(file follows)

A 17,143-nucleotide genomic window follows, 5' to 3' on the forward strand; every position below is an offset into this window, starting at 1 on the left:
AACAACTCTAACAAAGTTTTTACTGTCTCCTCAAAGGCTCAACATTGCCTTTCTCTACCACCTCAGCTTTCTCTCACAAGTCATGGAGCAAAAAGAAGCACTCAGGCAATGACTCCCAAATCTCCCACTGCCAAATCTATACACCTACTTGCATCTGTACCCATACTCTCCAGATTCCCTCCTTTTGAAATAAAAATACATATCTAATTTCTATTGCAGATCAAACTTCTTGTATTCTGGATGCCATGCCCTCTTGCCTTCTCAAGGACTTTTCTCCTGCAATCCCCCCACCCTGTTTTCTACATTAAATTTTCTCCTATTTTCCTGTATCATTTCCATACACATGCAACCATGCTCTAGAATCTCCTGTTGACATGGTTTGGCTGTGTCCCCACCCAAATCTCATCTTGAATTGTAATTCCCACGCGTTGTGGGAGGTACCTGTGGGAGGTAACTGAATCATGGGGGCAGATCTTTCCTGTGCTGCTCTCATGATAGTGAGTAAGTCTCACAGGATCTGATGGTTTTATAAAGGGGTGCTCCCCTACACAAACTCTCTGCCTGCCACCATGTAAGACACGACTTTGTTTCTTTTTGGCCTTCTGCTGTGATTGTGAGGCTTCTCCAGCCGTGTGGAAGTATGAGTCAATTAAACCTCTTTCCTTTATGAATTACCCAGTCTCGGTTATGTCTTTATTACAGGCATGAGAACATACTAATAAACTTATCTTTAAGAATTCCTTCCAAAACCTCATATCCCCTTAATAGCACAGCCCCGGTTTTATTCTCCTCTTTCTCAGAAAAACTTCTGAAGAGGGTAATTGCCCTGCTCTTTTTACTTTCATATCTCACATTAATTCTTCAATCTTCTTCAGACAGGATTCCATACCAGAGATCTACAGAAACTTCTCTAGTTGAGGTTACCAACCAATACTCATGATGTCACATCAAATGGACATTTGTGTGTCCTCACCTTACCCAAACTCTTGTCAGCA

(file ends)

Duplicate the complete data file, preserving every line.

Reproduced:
A 17,143-nucleotide genomic window follows, 5' to 3' on the forward strand; every position below is an offset into this window, starting at 1 on the left:
AACAACTCTAACAAAGTTTTTACTGTCTCCTCAAAGGCTCAACATTGCCTTTCTCTACCACCTCAGCTTTCTCTCACAAGTCATGGAGCAAAAAGAAGCACTCAGGCAATGACTCCCAAATCTCCCACTGCCAAATCTATACACCTACTTGCATCTGTACCCATACTCTCCAGATTCCCTCCTTTTGAAATAAAAATACATATCTAATTTCTATTGCAGATCAAACTTCTTGTATTCTGGATGCCATGCCCTCTTGCCTTCTCAAGGACTTTTCTCCTGCAATCCCCCCACCCTGTTTTCTACATTAAATTTTCTCCTATTTTCCTGTATCATTTCCATACACATGCAACCATGCTCTAGAATCTCCTGTTGACATGGTTTGGCTGTGTCCCCACCCAAATCTCATCTTGAATTGTAATTCCCACGCGTTGTGGGAGGTACCTGTGGGAGGTAACTGAATCATGGGGGCAGATCTTTCCTGTGCTGCTCTCATGATAGTGAGTAAGTCTCACAGGATCTGATGGTTTTATAAAGGGGTGCTCCCCTACACAAACTCTCTGCCTGCCACCATGTAAGACACGACTTTGTTTCTTTTTGGCCTTCTGCTGTGATTGTGAGGCTTCTCCAGCCGTGTGGAAGTATGAGTCAATTAAACCTCTTTCCTTTATGAATTACCCAGTCTCGGTTATGTCTTTATTACAGGCATGAGAACATACTAATAAACTTATCTTTAAGAATTCCTTCCAAAACCTCATATCCCCTTAATAGCACAGCCCCGGTTTTATTCTCCTCTTTCTCAGAAAAACTTCTGAAGAGGGTAATTGCCCTGCTCTTTTTACTTTCATATCTCACATTAATTCTTCAATCTTCTTCAGACAGGATTCCATACCAGAGATCTACAGAAACTTCTCTAGTTGAGGTTACCAACCAATACTCATGATGTCACATCAAATGGACATTTGTGTGTCCTCACCTTACCCAAACTCTTGTCAGCA